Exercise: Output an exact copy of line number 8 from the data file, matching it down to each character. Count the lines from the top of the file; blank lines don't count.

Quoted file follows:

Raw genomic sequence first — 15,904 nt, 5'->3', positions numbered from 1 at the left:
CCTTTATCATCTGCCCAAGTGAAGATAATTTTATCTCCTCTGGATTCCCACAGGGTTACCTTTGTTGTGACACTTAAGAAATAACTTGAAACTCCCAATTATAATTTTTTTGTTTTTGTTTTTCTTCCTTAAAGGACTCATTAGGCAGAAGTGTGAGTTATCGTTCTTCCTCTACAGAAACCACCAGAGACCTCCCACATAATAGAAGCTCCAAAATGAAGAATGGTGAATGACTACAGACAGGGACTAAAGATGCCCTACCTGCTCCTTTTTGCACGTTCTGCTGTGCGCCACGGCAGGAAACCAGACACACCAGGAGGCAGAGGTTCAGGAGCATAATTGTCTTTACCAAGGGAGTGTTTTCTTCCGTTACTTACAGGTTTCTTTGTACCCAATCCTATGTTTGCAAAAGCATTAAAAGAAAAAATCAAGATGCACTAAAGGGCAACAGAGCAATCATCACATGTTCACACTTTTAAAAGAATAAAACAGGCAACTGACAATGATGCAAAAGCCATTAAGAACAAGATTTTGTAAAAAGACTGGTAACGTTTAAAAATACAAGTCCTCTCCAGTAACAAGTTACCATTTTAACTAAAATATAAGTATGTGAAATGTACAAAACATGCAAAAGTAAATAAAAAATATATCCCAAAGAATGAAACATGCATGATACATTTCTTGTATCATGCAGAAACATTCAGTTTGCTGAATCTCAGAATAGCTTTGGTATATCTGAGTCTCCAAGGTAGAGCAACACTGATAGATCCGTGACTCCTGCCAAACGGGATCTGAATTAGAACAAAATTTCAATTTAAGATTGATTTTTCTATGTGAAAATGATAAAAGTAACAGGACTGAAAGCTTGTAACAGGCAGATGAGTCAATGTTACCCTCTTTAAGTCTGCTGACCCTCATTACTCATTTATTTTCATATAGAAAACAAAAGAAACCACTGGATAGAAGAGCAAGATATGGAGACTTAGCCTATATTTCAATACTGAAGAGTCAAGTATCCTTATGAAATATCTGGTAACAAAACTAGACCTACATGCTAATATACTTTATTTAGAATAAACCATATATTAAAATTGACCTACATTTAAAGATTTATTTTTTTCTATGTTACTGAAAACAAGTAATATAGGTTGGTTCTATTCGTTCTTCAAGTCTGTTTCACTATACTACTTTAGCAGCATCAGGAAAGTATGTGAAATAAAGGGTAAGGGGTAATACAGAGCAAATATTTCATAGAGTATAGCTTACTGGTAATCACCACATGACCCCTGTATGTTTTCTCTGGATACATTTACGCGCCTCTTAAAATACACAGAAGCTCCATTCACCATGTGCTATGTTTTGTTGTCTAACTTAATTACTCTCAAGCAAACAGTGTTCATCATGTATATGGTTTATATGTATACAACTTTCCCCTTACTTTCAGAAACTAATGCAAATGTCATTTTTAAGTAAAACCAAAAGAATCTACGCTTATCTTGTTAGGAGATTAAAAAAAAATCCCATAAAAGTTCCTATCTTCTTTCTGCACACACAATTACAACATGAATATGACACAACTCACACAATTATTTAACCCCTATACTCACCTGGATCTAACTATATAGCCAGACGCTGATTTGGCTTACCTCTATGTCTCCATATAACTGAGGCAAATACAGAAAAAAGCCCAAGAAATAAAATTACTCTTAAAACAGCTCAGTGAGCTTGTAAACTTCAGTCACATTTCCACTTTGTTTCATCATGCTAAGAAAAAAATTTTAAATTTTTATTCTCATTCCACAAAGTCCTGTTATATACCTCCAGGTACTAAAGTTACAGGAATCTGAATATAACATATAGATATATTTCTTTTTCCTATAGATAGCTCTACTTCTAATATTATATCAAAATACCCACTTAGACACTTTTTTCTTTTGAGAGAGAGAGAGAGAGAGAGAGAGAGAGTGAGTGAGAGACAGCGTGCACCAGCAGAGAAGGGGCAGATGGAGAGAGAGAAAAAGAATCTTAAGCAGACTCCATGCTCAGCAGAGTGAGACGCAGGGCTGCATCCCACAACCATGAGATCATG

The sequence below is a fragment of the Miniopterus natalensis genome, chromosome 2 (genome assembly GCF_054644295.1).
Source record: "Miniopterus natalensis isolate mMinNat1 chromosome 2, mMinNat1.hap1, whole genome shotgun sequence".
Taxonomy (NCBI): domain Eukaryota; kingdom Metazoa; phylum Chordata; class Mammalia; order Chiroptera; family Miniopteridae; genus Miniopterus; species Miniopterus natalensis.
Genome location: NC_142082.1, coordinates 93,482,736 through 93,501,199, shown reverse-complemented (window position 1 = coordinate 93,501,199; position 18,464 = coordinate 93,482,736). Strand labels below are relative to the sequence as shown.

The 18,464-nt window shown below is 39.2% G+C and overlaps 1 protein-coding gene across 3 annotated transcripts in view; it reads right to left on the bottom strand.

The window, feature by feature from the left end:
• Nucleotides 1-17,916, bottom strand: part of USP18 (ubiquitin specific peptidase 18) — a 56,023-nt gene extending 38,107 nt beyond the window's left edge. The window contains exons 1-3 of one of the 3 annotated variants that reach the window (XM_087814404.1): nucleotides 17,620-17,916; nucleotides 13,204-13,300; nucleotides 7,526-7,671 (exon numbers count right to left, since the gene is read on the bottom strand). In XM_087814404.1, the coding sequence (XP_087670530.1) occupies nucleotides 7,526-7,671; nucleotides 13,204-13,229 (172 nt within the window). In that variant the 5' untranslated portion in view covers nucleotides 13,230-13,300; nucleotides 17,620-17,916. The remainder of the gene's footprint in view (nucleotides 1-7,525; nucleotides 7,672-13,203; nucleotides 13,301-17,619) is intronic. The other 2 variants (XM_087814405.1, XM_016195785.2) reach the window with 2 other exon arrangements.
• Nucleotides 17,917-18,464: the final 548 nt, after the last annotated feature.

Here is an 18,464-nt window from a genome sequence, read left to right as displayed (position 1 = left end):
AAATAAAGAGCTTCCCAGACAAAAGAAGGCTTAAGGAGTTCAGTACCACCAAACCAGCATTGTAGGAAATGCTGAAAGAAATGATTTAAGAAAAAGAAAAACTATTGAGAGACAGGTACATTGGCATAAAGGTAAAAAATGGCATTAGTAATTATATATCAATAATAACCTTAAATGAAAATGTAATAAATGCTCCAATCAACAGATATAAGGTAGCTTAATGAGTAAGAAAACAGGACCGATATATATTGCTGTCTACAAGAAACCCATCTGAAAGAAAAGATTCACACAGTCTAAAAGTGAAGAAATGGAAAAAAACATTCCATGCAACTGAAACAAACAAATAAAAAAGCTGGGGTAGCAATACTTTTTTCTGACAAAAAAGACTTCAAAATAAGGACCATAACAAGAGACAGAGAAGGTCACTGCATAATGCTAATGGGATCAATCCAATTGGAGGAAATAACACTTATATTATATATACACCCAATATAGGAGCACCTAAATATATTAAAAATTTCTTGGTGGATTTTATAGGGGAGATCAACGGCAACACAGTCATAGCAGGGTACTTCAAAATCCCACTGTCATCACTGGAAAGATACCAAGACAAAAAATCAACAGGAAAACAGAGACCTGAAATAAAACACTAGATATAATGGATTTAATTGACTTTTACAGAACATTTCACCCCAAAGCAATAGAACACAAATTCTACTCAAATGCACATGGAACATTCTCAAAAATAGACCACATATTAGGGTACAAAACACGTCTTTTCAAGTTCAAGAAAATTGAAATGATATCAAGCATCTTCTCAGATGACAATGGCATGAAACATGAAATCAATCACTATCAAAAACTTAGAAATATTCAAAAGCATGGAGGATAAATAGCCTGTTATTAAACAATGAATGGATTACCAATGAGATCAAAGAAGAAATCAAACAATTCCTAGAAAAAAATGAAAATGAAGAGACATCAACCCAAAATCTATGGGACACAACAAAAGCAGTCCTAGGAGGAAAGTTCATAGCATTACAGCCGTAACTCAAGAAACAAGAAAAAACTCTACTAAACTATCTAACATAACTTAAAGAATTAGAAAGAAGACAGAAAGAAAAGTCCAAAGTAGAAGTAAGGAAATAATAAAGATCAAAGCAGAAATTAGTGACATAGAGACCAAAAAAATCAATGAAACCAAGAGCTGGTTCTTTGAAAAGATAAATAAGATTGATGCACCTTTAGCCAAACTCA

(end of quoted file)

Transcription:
The window, feature by feature from the left end: